In this episode:
Do you long to be gutsy enough to break free from the stuff that keeps you in defeat? God hasn't wasted a single heartache in Jennifer Watson’s life, and she’s passionate about helping others break free. From working through her own brokenness and learning to end toxic patterns in relationships, marriage, ministry, and work, Jennifer now helps others advocate for themselves in ways they never thought possible. Whether brokenness, trauma from abuse, or bondage from shame, you can experience freedom too.
About Jennifer Watson:
Jennifer Watson is an author, cohost of More Than Small Talk podcast, mother of two teenagers, and a fierce advocate for anyone working through trauma from broken relationships and systems. Author of Freedom!: The Gutsy Pursuit of Breakthrough & the Life Beyond It.
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Quotes to Remember from Jennifer Watson
- A lot of moving forward in our stories is not throwing shame at ourselves, not listening to the enemy when he tries to throw it back at us.
- I think freedom is very offensive to those who are not walking in it or benefited from you not being free and broken.
- Perfectionism is hiding in so many ways. It's a mask. And that's usually driven by fear. But saying, "No, I'll show up messy," that's brave.
- I think we cannot be free alone. And we cannot heal alone. We heal in community. And most of the time we've been broken in community.
- Every single broken place in my life has been used for a greater purpose. I don't want to be the poster child for a broken home, or depression and anxiety. But God has used that beyond what I could ever imagine. And that is where real ministry happened in the messiness of my story.
- We cannot let the broken pieces of our story be the ending. No, it's just a chapter. And we can build from that.
- Other people's pain makes us uncomfortable. And really, we don't have to give people all the answers, because we don't know them ourselves. But if you can sit with someone and let them talk through their trauma, and be a safe person, that's all you have to do.
- I think that you are stronger than you think. I think that you are braver than you think. Every day, you do hard things. You can be gutsy. You can be brave. And being brave is doing things afraid… It's not waiting until the fear leaves. It's just showing up in the fear, in the unknown, and saying, "I'm not going to let this win. I'm not going to let this get me."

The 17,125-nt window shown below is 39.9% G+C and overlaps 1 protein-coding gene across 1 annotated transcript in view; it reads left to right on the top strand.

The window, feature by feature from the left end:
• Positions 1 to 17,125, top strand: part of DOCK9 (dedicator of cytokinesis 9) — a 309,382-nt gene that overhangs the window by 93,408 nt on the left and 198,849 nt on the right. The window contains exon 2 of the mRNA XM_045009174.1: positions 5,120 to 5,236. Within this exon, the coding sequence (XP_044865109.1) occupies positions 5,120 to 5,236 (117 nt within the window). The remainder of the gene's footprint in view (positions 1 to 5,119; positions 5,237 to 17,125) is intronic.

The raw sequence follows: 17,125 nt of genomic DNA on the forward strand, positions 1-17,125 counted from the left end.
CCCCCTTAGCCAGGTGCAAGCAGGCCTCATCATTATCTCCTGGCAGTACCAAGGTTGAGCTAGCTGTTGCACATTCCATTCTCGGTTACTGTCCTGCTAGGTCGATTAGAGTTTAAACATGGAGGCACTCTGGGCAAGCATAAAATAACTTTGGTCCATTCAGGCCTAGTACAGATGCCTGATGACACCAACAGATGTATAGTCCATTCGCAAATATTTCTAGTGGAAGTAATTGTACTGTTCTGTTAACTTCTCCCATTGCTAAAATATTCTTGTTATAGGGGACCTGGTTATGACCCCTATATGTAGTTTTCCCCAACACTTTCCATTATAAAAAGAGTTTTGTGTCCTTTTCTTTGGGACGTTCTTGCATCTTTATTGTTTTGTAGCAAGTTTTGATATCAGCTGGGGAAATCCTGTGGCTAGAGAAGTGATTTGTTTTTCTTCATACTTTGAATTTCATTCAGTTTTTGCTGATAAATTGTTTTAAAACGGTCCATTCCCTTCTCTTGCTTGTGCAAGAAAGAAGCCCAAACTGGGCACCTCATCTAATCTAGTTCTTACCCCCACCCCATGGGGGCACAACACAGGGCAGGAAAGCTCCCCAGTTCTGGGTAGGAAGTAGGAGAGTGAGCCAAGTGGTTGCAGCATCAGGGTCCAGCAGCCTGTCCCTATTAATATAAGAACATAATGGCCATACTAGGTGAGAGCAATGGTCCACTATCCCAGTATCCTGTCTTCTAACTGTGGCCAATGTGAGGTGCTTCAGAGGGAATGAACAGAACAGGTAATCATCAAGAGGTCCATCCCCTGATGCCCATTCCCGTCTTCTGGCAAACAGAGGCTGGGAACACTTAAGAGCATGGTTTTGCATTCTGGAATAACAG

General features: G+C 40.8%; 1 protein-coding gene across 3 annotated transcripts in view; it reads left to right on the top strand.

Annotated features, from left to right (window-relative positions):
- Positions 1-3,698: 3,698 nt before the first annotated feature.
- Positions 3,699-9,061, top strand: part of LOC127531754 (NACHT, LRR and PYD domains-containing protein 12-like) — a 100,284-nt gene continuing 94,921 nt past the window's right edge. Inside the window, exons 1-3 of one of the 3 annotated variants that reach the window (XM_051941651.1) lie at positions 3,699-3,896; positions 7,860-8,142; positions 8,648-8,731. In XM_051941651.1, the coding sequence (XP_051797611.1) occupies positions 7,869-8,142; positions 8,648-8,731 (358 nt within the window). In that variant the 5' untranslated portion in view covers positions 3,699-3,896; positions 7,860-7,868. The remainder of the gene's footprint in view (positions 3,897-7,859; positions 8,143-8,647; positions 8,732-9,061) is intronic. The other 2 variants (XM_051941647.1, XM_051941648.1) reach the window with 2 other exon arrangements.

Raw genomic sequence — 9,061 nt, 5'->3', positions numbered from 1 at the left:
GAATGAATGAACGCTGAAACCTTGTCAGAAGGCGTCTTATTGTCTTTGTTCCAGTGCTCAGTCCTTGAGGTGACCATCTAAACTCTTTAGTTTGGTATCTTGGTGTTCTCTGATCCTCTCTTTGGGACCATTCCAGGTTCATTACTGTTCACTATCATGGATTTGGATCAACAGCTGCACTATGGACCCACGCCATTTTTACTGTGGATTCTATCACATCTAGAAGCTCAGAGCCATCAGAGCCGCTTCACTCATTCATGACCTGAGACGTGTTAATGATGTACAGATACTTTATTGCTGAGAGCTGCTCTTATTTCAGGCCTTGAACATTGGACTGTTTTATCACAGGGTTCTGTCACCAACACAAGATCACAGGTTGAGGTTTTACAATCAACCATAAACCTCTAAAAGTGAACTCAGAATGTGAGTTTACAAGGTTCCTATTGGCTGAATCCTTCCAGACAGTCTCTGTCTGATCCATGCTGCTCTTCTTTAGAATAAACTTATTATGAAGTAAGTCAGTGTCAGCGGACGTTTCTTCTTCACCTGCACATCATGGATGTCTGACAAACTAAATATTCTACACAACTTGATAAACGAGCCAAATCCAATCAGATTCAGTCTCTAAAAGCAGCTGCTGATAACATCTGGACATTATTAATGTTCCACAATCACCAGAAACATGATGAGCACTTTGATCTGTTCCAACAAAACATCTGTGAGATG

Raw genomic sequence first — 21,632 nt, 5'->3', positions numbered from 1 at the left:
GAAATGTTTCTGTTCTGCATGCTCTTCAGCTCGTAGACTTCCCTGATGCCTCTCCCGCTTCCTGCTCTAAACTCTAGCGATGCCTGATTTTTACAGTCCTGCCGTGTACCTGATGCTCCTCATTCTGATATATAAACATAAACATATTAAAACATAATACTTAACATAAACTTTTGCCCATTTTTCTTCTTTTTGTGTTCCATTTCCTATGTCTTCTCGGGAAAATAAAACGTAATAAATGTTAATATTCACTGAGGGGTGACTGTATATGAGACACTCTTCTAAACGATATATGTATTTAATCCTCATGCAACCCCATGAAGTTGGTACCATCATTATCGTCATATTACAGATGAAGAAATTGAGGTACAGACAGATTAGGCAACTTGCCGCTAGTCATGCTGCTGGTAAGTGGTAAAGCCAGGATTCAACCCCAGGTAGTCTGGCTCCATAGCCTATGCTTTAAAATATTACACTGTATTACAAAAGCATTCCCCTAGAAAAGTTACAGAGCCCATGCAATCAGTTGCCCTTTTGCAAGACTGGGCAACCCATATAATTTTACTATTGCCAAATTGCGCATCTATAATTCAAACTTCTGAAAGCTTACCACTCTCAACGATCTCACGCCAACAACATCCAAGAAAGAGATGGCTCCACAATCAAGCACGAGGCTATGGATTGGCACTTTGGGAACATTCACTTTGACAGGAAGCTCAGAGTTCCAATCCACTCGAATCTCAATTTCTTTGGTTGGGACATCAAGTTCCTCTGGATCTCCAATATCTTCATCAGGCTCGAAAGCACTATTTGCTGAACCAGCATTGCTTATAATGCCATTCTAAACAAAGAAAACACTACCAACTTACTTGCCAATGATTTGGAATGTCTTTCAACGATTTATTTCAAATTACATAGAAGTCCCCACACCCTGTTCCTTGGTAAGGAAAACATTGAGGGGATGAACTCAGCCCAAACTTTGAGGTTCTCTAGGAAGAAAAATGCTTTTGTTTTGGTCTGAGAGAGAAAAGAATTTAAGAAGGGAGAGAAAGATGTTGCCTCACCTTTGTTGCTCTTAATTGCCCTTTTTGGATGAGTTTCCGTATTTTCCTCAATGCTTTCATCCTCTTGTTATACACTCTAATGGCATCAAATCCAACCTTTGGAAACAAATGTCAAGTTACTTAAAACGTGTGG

- Most people stop right before their breakthrough. They give up when they're right on the edge of it. … a little more pressing, a little more hard, a little more crying about it, a little more therapy.
Woman with bleeding (Bible story): Matthew 9:20-22; Mark 5:25-34; Mark 5:25-34
This episode is brought to you by the book and Bible study called The Repurposed and Upcycled Life: When God Turns Trash to Treasure. Are there experiences you'd rather toss in the dumpster? Discover the repurposed and upcycled life. This Christian living and humor book and accompanying Bible study will help you see how some of your greatest disappointments, mistakes, and hurts can be beautiful treasures from God. This simple format is welcome for busy women who are looking for deeper relationships with one another without the burden of extra homework. More about the best-selling book and study: The Repurposed and Upcycled Life: When God Turns Trash to Treasure
Jennifer Watson, Michelle Rayburn
Michelle Rayburn 00:04
Hey friend, it's okay to not be okay for a while. But Jesus has a plan to see your scars become success stories that reflect His glory to the people around you. Today, I'm interviewing Jennifer Watson, and she's going to be talking about brokenness, how we wear it like a badge, proudly showing off the shattered pieces of our lives while we're still fighting the same desperate battles. Jennifer wants to help you stop feeling shame and emptiness, to discard the victim mentality, to experience lasting restoration in your story and your soul. If you're feeling stuck, this is the day for you. This is your opportunity to take a look at what's broken. And take that brave and gutsy step of moving forward. I hope you enjoyed this interview with Jennifer Watson.